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Re: h2 padding

From: Martin Thomson <martin.thomson@gmail.com>
Date: Thu, 4 Sep 2014 16:10:01 -0700
Message-ID: <CABkgnnUjfWD3osA+DYt8eYJJQRZchCOLHCU+rrSg+qMDcerjLw@mail.gmail.com>
To: Greg Wilkins <gregw@intalio.com>
Cc: "Roy T. Fielding" <fielding@gbiv.com>, Brian Smith <brian@briansmith.org>, HTTP Working Group <ietf-http-wg@w3.org>
On 4 September 2014 15:48, Greg Wilkins <gregw@intalio.com> wrote:
> I cannot see how we are going to test that applications actually implement
> such requirements anyway.

Don't set the perfect as the enemy of the good.  Many security
decisions are - at first assessment - difficult to test on these
grounds, but please don't extrapolate from seemingly hard to

Rather than contemplate the infinite and byzantine complexity that
might arise, perhaps it would help to demonstrate how a feature like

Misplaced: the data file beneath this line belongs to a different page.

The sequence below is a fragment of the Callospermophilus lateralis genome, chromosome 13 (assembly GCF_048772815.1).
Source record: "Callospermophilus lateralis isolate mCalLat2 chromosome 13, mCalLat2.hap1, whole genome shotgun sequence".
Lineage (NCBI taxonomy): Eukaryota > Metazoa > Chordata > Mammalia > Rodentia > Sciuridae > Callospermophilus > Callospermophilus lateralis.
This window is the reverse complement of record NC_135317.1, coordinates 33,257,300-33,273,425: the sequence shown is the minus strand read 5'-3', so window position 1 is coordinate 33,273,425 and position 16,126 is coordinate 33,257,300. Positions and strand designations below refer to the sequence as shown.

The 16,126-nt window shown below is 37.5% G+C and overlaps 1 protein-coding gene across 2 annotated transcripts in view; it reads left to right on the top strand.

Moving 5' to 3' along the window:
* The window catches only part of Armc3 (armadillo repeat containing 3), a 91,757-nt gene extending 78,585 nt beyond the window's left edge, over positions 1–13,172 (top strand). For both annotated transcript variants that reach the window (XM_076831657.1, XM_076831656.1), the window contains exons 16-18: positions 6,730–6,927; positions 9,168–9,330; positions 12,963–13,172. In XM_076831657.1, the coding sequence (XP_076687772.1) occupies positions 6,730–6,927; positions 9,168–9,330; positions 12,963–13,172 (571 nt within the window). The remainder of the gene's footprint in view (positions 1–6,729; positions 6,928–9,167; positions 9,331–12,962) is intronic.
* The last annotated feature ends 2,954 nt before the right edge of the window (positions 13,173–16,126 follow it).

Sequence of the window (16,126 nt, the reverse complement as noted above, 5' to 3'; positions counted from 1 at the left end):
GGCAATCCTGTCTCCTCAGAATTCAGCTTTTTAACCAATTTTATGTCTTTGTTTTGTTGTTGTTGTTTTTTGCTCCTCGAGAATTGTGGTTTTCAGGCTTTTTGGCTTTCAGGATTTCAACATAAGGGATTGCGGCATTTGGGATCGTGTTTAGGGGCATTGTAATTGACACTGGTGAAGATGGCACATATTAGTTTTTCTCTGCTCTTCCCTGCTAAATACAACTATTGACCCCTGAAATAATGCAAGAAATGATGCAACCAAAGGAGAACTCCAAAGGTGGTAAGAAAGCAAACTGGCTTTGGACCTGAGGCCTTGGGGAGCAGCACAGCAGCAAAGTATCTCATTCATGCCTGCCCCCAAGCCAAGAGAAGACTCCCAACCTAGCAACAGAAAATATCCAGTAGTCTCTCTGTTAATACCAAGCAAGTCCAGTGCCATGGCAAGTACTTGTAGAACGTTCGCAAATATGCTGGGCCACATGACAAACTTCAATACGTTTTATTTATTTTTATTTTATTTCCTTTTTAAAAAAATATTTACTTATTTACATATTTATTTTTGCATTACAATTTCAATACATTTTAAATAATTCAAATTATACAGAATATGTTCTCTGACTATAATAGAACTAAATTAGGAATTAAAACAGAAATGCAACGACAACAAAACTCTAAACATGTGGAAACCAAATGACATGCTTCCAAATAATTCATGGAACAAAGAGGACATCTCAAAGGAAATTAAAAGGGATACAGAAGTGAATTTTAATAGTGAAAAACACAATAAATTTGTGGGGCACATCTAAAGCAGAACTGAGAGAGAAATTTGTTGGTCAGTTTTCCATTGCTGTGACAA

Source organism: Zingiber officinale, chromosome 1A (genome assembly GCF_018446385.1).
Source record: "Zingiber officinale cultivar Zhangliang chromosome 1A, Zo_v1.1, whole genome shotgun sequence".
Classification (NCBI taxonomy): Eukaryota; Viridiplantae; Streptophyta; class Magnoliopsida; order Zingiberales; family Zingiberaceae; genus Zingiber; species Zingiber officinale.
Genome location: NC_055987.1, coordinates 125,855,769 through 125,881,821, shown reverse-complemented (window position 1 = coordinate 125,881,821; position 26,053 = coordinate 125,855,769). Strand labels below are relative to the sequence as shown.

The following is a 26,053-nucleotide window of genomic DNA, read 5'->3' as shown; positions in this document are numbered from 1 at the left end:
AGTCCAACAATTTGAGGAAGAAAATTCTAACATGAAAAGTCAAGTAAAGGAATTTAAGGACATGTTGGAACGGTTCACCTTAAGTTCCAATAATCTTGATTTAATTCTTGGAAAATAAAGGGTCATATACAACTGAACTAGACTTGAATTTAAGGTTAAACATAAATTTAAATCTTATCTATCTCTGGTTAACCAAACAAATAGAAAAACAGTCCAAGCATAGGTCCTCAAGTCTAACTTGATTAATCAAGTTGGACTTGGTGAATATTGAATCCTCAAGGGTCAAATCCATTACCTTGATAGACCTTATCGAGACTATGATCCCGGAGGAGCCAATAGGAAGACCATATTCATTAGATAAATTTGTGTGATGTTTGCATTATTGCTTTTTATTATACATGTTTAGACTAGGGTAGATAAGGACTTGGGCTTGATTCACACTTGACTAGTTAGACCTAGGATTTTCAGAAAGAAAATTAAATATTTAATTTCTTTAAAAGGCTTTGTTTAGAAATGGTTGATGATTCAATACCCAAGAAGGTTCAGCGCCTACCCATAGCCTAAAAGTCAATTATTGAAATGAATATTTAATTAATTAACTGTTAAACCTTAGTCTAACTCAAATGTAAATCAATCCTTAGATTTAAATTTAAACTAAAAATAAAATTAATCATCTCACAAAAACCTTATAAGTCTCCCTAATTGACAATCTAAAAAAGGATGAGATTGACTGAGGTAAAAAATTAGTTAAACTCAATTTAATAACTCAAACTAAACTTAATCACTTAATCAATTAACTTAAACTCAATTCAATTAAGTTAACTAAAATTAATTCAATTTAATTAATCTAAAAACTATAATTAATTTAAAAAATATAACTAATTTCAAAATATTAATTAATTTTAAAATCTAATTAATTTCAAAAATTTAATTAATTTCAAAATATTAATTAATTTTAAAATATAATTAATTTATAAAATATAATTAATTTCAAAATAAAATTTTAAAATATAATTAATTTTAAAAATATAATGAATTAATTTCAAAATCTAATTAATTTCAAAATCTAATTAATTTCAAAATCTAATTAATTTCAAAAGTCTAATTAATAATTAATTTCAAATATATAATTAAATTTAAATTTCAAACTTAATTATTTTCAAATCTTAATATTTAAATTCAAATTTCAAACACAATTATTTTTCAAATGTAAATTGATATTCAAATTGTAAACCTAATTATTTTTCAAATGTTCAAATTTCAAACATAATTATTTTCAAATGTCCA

this could provide security.  As has been discussed, Twitter pad
profile images so that it is hard for a passive observer to use
traffic analysis to determine which profile has been accessed by a
given user.  I don't know the specifics, but the idea being that you
might reveal that you are accessing a profile, but individual requests
don't leak details because they now enjoy k-anonymity with a very
large k.  The same process has been used in other places to avoid
side-channel leaks like that.

Now, it's true that Twitter are probably just padding the images
themselves, exploiting the fact that lossy compression can be made
arbitrarily un-lossy.  But that general technique might not apply to
other types of resource.  And expanding the file size has negative
effects on the space that resources use in caches and other things.
It's marginally more efficient to pad at the protocol layer.  TLS
padding is an option, but it's more limited in scope and it might not
be accessible.

Determining the set of resources that you want to provide anonymity
within is easy.  Determining the range of sizes over which you need to
operate is easy.  Padding to the maximum size of that set is easy.
Determining that this is the thing you need to protect in order to
ensure that you haven't leaked critical information...well...
Received on Thursday, 4 September 2014 23:10:29 UTC

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